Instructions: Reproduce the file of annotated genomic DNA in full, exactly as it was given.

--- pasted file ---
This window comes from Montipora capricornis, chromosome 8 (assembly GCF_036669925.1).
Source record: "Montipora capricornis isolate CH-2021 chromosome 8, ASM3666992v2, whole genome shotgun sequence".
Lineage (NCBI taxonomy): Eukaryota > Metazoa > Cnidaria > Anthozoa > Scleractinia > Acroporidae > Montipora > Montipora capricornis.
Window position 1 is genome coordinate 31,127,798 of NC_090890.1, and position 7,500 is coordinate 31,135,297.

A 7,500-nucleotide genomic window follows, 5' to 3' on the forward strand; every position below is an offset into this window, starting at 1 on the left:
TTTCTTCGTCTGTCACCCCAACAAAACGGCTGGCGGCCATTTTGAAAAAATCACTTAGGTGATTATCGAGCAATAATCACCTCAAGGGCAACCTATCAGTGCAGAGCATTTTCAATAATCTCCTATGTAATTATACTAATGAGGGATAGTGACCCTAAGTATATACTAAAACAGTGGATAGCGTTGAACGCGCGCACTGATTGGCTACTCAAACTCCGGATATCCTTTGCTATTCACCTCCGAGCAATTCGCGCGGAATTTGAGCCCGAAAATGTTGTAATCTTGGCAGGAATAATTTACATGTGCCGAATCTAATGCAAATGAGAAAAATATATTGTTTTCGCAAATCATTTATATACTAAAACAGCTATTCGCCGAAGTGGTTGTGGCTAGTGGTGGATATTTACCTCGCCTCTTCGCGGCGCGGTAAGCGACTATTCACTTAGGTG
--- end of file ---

This window comes from Montipora capricornis, chromosome 8 (assembly GCF_036669925.1).
Source record: "Montipora capricornis isolate CH-2021 chromosome 8, ASM3666992v2, whole genome shotgun sequence".
Lineage (NCBI taxonomy): Eukaryota > Metazoa > Cnidaria > Anthozoa > Scleractinia > Acroporidae > Montipora > Montipora capricornis.
Window position 1 is genome coordinate 31,127,798 of NC_090890.1, and position 7,500 is coordinate 31,135,297.

A 7,500-nucleotide genomic window follows, 5' to 3' on the forward strand; every position below is an offset into this window, starting at 1 on the left:
TTTCTTCGTCTGTCACCCCAACAAAACGGCTGGCGGCCATTTTGAAAAAATCACTTAGGTGATTATCGAGCAATAATCACCTCAAGGGCAACCTATCAGTGCAGAGCATTTTCAATAATCTCCTATGTAATTATACTAATGAGGGATAGTGACCCTAAGTATATACTAAAACAGTGGATAGCGTTGAACGCGCGCACTGATTGGCTACTCAAACTCCGGATATCCTTTGCTATTCACCTCCGAGCAATTCGCGCGGAATTTGAGCCCGAAAATGTTGTAATCTTGGCAGGAATAATTTACATGTGCCGAATCTAATGCAAATGAGAAAAATATATTGTTTTCGCAAATCATTTATATACTAAAACAGCTATTCGCCGAAGTGGTTGTGGCTAGTGGTGGATATTTACCTCGCCTCTTCGCGGCGCGGTAAGCGACTATTCACTTAGGTG